Thursday, June 12, 2014

Gearing up for Africa 2014

Since the trip, itself, was going to require significant monetary resources, I didn't want to buy too many things new for the trip. I've got a nice photo gear kit as it is.

But I did need/want a few things for this trip, all of which should have continued utility in the future.

Long Lens
This was to be a wildlife shoot. To whatever extent I have photo skills, I'm a landscape photographer. The most expensive lens in my kit is a Zeiss 15mm/2.8 wide angle lens. When I switched from Canon to Nikon, there was no equivalent for my Canon EF 100-400L lens in the Nikon line-up. I got the highly praised Nikon AF-S 70-200 VR, but that only got me halfway there. I got a TC-20Eiii teleconverter, but that always comes with compromises. Nikon has since come out with a new 80-400mm lens that people seem to love. If it had been available when I made the switch, I'm sure I would have opted for it rather than the 70-200. But that's water under the bridge.

One thing I know about wildlife photography is that you're always too far from the animals. If I hoped to get some keepers, I was gonna need a bigger lens. The trouble is that once you move past 200mm in the world of Nikon lenses, you move into serious weight, serious bulk, and very serious cash.

But Tamron was introducing a monster 150-600mm lens this spring. Sure, it's not a Nikon. And it only opens to f/6.3 (not f/4) at 600mm. But it's very sharp, isn't 10+pounds, isn't so huge it requires its own luggage, and doesn't carry a 5-figure price tag. The Nikon f/4 prime is $10,000; the Tamron f/5-6.3 zoom is $1100.

The problem was that the lens was new and demand outpaced supply. By a lot. It was getting great reviews, and it was $1100. The lens needed to be in my hands well before my June 13 flight, but it was rolling out slowly. Seemed like everyone wanted one and no one had them. The release date for the Nikon mount was never really clear. The released Canon mount wasn't showing up in stores. Tales of eBay scalpers began to emerge as the accepted release date came and went.

I solved the problem the same way I solved the Nikon D800E initial launch availability problem: Pardee's Camera—the local shop. And once again, they came through. While the preorder queues at photo mega-retailer, B&H, grew longer and longer, I was shooting my Tamron SP 150-600mm f/5-6.3 Di VC USD long before Memorial Day. [Even after my mid-July return from Africa, the lens is not available from B&H.]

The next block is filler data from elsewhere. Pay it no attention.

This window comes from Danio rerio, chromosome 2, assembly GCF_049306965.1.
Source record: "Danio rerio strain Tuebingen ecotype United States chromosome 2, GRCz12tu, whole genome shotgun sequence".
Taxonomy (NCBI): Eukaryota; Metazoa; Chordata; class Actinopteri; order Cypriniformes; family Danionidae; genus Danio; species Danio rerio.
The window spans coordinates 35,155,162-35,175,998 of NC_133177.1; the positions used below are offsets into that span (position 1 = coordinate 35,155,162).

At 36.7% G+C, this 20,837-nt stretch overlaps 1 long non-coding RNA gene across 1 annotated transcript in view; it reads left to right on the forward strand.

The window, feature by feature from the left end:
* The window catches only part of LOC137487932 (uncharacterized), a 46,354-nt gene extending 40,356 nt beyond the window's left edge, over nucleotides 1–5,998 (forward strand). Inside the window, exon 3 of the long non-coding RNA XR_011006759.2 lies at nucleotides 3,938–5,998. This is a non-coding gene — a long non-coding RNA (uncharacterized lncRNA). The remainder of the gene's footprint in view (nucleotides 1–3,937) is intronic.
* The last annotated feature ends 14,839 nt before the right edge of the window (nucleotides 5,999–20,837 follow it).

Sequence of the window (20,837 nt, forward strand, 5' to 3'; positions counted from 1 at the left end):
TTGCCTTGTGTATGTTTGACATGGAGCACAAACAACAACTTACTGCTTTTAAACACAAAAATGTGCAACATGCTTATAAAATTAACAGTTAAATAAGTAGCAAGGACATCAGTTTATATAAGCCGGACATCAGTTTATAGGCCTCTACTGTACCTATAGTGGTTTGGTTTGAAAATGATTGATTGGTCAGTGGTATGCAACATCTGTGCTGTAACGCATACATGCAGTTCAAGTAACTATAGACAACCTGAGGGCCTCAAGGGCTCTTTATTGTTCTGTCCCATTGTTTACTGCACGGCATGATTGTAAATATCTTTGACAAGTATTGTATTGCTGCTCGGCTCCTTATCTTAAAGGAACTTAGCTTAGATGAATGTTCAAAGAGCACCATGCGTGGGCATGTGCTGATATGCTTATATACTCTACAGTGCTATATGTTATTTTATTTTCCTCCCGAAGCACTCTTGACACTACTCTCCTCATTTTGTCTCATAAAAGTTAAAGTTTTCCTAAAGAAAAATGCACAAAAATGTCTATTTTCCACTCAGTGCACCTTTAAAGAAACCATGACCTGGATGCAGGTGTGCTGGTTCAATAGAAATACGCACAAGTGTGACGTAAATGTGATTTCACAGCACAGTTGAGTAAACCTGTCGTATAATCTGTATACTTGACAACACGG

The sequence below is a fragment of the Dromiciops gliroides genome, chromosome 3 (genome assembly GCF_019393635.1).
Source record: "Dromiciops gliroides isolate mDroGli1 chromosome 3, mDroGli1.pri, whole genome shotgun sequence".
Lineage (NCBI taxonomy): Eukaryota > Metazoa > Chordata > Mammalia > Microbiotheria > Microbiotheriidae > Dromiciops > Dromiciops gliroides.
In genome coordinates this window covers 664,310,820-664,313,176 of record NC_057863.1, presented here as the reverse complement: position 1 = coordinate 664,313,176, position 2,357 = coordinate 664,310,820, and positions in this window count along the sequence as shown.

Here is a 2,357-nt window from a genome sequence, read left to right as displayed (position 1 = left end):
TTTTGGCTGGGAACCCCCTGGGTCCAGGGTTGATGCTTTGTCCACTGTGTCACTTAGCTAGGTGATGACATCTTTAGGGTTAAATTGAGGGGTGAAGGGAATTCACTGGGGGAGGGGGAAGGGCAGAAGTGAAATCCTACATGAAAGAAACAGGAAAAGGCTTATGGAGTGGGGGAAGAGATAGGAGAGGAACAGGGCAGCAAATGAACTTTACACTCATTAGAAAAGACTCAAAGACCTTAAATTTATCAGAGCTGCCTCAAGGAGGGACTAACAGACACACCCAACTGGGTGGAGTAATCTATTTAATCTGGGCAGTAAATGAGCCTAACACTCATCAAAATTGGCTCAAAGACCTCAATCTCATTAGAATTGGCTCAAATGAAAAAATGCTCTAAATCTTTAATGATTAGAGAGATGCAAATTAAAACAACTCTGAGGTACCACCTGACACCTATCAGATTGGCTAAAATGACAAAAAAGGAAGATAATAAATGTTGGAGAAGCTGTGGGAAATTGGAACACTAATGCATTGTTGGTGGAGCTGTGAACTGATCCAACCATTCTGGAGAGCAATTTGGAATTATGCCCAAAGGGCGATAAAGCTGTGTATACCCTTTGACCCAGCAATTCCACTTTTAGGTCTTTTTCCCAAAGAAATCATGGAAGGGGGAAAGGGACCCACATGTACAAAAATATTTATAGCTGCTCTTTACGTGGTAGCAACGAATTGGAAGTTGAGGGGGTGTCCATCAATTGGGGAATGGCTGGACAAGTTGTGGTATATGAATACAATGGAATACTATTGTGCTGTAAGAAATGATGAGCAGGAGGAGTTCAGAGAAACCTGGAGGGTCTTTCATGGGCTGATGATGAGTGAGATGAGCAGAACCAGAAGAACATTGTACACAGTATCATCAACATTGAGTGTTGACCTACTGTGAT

Hard Case Spinner (and packing cubes)
Johannesburg's OR Tambo airport is the busiest on the continent and has a bit of a reputation for baggage handler theft. For R60 ($6), you can have your luggage wrapped in cellophane before checking in for departure. There are a dozen or more wrapping stations in the airport.

YouTube videos show how easy it is to break into zippered luggage despite having the pulls locked together.

I decided to get a large hard case spinner with zipper pulls that could be locked into the case, itself.

Actually, my first attempt was a Zero Halliburton Polycarbonate Spinner that featured clasps rather than zippers. But the clasps seemed eager to pop, and the copy they sent me had some manufacturing defects. For the price they were asking, these were deal breakers. So I returned the case to Zero Halliburton.

I settled on the Briggs & Riley Torq. Blue, of course. It scratches like crazy, but I'm okay with that. It's big, sturdy, and rolls like a champ. The big bonus is that it opens like a normal suitcase, not the awkward 50-50 split that most hard case spinners employ. Gotta love their slick YouTube ad. And I was happy to buy local at Holloway's Travel Outfitters ( 

I picked up a pair of packing cubes at REI and found them to be very handy in keeping the luggage packing reasonably organized.

Seemed like a good thing to have for a wildlife safari. But good ones can set you back an arm and a leg. After considering the Nikon Monarch 5 series, I went with the Bushnell Legend Ultra HD 10x42, and saved about $50 by getting the camouflage paint job (RealTree AP) instead of straight black.

I rented a flash unit from Lens Rentals to potentially help in low light situations. But I lacked the off-shoe accessories needed to prevent "green-eye" (the big cat version of red-eye).

I considered renting a backup DSLR body, but settled on bringing my Panasonic Lumix DMC FZ200 as a backup, instead. It's a very capable little camera with an equivalent 25-600mm f/2.8 lens. If called upon to work on safari, it had my confidence.

With that, I was geared up and ready to go. I would use my awesome Pelican roller with detachable courier bag as carry-on: camera gear pre-packed in my Lowepro AW350 backpack inside the main compartment of the Pelican. The laptop, DVDs, iPad, and 3-1-1 bag would ride in the courier bag. The Briggs & Riley Torq would hold an empty duffle and all clothes, some photo gear, the tripod, and DOP kit.

Once in Joburg, I'd reconfigure. The Lowepro pack with gear would also hold the laptop and be my carry on. The duffel would be packed and act as my checked luggage. The Pelican would pack inside the Torq, and they'd be left at the airport hotel's bell hop storage. 

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